After adult MPB dispersal, aggregating beetles attempt to colonize host pine trees with the aid of symbiotic, blue-staining fungi (from the ophiostomatoid group) that they carry with them. The Tria Project has been successful in establishing vital genomic resources for fungi to assist in determining the processes by which fungi colonize a host, and the genetic features that differentiate pathogenic from only saprophytic fungus life cycles. By incorporating fungal genomics and population information into enhanced ecological risk models, we can improve our ability to estimate future spread of the MPB into forests at risk of the epidemic.
The beetles depend on the fungi to overcome host defenses and to unlock nutrients from the tree. The fungi rely on the beetles as vectors to move to new host trees. The combined activity of many beetles plus the pathogenic symbiotic fungi acts to kill the tree.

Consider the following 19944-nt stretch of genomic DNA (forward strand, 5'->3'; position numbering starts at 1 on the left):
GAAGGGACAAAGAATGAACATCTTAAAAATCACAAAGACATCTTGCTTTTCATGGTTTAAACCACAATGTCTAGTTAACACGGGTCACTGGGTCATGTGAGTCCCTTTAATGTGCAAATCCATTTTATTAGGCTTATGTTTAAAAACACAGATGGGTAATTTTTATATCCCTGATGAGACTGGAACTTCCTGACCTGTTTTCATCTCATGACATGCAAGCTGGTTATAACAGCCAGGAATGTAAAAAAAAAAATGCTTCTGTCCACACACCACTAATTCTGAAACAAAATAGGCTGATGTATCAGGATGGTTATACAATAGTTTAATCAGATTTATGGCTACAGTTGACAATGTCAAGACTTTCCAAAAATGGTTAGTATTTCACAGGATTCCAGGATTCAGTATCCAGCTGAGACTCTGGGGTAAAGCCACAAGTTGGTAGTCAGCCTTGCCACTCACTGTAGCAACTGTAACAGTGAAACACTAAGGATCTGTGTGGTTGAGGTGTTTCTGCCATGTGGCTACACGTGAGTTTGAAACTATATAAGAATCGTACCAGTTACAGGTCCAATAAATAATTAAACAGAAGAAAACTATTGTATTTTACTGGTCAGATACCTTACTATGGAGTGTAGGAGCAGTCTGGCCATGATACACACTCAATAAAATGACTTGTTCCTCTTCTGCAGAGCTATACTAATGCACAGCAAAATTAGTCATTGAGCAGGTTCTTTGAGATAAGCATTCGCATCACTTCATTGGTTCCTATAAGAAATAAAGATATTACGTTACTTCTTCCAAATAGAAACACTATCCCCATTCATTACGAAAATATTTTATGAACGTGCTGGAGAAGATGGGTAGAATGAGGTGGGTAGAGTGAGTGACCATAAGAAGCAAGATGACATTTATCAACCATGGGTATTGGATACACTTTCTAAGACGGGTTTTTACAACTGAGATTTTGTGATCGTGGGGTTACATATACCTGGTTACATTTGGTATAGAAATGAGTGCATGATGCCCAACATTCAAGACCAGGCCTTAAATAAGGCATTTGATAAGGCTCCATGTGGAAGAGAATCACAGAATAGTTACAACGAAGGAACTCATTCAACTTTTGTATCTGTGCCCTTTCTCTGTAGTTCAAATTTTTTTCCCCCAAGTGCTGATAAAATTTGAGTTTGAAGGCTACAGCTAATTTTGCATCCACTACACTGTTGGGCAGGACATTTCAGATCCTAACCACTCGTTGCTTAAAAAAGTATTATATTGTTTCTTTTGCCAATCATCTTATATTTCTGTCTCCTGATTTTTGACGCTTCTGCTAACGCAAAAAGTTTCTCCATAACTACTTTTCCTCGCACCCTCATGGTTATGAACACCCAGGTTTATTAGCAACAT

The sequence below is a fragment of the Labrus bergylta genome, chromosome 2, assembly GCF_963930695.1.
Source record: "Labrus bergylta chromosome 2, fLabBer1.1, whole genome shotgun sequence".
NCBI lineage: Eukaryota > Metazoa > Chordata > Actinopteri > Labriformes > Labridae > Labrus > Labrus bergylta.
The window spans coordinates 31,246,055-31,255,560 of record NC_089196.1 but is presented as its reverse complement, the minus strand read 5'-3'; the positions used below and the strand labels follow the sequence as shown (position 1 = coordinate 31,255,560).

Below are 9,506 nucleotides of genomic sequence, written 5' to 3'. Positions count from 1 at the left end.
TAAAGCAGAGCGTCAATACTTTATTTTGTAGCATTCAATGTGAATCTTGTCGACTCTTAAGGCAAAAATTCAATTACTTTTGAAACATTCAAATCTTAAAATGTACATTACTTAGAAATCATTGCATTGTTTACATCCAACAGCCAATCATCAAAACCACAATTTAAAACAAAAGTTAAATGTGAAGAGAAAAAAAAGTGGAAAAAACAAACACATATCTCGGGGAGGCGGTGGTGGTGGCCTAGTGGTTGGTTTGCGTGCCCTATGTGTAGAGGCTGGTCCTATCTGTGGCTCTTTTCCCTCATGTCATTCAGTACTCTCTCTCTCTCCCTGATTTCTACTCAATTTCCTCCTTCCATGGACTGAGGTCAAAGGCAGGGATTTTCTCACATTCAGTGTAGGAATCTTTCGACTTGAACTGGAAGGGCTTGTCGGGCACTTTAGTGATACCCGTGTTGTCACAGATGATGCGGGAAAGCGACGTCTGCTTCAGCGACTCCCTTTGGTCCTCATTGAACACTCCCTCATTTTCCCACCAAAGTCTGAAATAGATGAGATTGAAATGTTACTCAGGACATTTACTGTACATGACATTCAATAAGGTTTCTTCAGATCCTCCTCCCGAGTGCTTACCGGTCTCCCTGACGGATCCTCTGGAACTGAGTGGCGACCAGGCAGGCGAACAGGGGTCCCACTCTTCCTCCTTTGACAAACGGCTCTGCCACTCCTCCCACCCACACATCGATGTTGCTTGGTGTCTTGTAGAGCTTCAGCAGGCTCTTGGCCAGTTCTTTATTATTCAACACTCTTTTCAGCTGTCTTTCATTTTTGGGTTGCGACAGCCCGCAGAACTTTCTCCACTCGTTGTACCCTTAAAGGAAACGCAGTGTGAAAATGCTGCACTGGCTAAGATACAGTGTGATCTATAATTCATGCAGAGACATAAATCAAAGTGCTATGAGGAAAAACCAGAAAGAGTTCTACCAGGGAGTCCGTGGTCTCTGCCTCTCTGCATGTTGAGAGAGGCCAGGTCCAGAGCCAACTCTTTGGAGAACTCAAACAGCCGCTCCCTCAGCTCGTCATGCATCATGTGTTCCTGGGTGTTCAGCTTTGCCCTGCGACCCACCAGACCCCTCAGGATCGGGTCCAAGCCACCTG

By comparing the difference in genome sequence, gene function and gene expression between a pathogenic sapstaining fungus that kills pine (Grosmannia clavigera) and a saprophytic sapstaining fungus (like Ophiostoma piceae) that only discolours processed softwood but is unable to grow in living trees, we will develop comparative genomics using high-throughput sequencing technology to yield further insights into how epidemic dynamics relate to genomic and phenotypic differences (e.g. pathogenicity and host specificity).